Secrets of the crematorium – what happens to pacemakers and wedding rings after we die

But Louise Singer, from Bramcote Bereavement Services, wants to tell you all about it.

She thinks it’s important for us all to understand the complex process behind cremation.

And the mystery behind the curtain involves sieves, a lot of forms, and absolutely incredible temperatures.

If it is an individual body part being burned (because it was needed for a post-mortem or left for science) it is burned on its own, not with other people’s organs.

The body is burned for around 90 minutes with staff using a spy hole to check when it is finished – when there are no visible flames.

During this process waste particles are sucked away and filtered to stop mercury from teeth fillings getting in to the atmosphere.

The crematorium, which cremates 3,000 people every year, also aims to use the heat from this gas to warm the centre.

The ashes, which will by then will be like sand, are then collected with a rake and left to cool for an hour.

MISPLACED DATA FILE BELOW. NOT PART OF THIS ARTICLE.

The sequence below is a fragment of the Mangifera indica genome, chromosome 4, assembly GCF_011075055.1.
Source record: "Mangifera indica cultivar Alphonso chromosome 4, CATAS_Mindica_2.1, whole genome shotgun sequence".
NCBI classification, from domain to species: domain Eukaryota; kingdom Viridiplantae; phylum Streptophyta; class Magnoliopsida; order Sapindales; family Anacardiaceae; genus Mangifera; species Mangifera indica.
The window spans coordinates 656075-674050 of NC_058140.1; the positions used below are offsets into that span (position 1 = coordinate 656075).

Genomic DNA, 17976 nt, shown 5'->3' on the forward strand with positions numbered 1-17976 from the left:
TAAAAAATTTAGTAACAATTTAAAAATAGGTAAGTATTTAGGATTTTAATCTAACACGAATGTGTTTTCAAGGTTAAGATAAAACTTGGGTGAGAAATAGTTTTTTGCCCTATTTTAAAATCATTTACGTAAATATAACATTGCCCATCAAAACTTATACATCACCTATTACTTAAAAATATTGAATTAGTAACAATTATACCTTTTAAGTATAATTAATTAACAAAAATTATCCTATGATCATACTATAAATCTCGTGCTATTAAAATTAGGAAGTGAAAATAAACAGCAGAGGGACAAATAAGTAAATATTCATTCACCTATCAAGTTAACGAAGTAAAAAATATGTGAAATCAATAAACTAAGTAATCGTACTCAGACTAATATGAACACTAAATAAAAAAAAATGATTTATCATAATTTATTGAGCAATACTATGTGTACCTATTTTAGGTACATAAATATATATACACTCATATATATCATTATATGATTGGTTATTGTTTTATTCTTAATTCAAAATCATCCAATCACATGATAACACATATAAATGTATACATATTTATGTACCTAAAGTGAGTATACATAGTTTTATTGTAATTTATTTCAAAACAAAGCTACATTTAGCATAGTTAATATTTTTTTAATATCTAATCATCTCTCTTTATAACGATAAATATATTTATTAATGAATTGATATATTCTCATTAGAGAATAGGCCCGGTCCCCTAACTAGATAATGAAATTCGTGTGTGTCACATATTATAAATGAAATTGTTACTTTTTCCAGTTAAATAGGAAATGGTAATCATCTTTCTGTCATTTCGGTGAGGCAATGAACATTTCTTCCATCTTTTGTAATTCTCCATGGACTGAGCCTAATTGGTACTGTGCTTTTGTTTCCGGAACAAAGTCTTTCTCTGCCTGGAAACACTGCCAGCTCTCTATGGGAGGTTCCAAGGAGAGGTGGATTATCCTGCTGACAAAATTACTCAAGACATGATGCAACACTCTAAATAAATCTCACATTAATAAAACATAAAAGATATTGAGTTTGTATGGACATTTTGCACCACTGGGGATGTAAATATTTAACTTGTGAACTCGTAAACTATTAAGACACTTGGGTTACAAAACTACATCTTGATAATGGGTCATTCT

Andy Hands, the senior operative, said the final weight ranges hugely from person to person, mostly depending on their bone density, but that he had heard it was supposed to be roughly the same as their birth weight.

They are then put in a machine that sieves them to remove any metal such as wedding rings or hip replacements, which are sent off to be recycled and the proceeds given to charity.

Relatives then chose whether they want to scatter the ashes at the crematorium or take them elsewhere – with some now choosing to have their loved ones put into tattoos or jewellery.

A form follows the body which has to be signed at every stage to avoid any mix ups and the basic cremation costs £687.

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